You can find more information at the main TOPOSYS website. The proposal abstract follows:

In dynamics, local behaviour is often very unstable, while global behaviour often is immensely hard to derive from local knowledge. Traditionally, topology has been used in abstracting the local behaviour into qualitative classes of behaviour — while we cannot describe the path a particular flow will take around a strange attractor in a chaotic system, we can often say meaningful things about the trajectory as an entirety, and its abstract properties.

We propose to use computational topology, which takes notions from algebraic topology and adapts and extends them into more algorithmic forms, to enrich the study of the dynamics of multi-scale complex systems. With the algorithmic approach, we are able to consider inverse problems, such as reconstructing dynamical behaviorus from discrete point samples. This is the right approach to take for complex systems, where the precise behaviour is difficult if not impossible to analyse analytically.

In particular we will extend the technique of persistence to include ideas from dynamical systems, as well as incorporating category theory and statistics. Persistence is inherently multi-scale, and provides a framework that will support the analysis of multi-scale systems, category theory provides a platform for a unified theory and joint abstraction layer, and statistics allows us to provide quality measures, inferences, and provide confidence intervals and variance measures for our analyses.

The combination of these four areas: category theory, statistics, and dynamical systems with computational topology as the joint platform for the three other components, will allow for a mathematically rigorous description of the dynamics of a system from a local to a global scale. In this framework, multi-scale features have a natural place, and the focus on computation and algorithmics means we can easily verify and validate our theory. We propose to do this on two datasets, capturing robot configuration spaces and social media.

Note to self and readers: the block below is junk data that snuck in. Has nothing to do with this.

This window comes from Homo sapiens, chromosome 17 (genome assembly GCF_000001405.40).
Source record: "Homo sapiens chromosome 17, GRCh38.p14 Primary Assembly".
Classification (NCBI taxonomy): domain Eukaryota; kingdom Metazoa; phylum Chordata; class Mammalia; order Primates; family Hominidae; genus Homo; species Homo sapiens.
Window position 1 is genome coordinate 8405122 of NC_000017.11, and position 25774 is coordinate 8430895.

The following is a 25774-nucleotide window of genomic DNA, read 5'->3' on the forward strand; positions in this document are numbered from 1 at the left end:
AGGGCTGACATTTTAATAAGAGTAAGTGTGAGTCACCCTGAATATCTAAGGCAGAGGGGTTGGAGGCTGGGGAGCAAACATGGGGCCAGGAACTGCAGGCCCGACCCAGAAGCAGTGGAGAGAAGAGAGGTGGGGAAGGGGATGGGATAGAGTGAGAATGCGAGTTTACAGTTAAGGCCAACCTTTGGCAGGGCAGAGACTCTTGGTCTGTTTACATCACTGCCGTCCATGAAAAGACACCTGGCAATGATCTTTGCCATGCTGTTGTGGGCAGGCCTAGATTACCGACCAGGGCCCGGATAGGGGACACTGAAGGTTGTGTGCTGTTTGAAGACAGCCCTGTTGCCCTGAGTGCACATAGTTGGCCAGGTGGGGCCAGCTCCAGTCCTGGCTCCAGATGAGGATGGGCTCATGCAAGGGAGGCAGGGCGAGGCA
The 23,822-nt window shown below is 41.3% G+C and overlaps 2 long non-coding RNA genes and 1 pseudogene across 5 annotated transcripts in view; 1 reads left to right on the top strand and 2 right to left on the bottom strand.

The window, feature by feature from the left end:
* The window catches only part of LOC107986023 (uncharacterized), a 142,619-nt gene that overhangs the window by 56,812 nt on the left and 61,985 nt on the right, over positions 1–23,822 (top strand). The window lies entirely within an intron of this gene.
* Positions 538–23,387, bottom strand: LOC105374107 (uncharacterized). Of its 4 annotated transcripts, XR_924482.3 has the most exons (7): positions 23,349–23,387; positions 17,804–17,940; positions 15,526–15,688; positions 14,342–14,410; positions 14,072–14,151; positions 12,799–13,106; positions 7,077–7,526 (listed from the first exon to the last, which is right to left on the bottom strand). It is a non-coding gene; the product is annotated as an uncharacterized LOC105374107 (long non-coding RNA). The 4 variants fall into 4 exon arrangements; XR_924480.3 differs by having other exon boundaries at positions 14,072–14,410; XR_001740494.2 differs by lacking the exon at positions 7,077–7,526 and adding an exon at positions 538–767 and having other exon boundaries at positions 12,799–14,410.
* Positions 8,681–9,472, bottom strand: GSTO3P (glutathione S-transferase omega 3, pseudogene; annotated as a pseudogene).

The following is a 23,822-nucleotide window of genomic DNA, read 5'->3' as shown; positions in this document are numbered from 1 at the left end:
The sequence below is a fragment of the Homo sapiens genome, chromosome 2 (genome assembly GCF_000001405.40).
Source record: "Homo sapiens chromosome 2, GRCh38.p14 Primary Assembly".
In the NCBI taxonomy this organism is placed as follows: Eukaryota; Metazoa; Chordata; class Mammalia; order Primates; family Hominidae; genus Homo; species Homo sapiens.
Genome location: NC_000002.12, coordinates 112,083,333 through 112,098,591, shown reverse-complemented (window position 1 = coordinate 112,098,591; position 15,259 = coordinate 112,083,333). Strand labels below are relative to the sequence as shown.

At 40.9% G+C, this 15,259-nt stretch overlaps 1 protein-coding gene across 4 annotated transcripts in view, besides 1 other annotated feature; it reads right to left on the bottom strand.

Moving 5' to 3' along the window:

SATA: Stochastic algebraic topology and applications

This is a project supported by a grant from the US Air Force, under the AFOSR, running from 2011-2016 with the acronym SATA. It is a joint project between myself and three other researchers, Yuliy Baryhsnikov (Champaign-Urbana) Jonathan Taylor (Stanford) and Shmuel Weinberger , (Chicago). The proposal abstract follows:

TheAFOSR-logo Stochastic Algebraic Topology and Applications (SATA) project aims to exploit recent advances in the complementary areas of topology and stochastic processes to tackle a wide range of data analytic problems of importance to AFOSR. It will build on the recent successe
s of previous DoD programs, notably the Sensor Topology for Minimal Planning (SToMP) and Topological Data Analysis (TDA) programs by allowing for stochastic scenarios that were, to a large extent, not studied there.

Treating data topologically is crucial in scenarios in which it is important to detect, localise, and perhaps perform an initial classication of objects without attempting to completely characterise them. Adding a stochastic element allows for the almost pervasive situation in which the data itself is imperfectly observed, due to the presence of background noise. It also covers the sampling situation, in which a small number of (random) observations are taken as representatives of a full data population.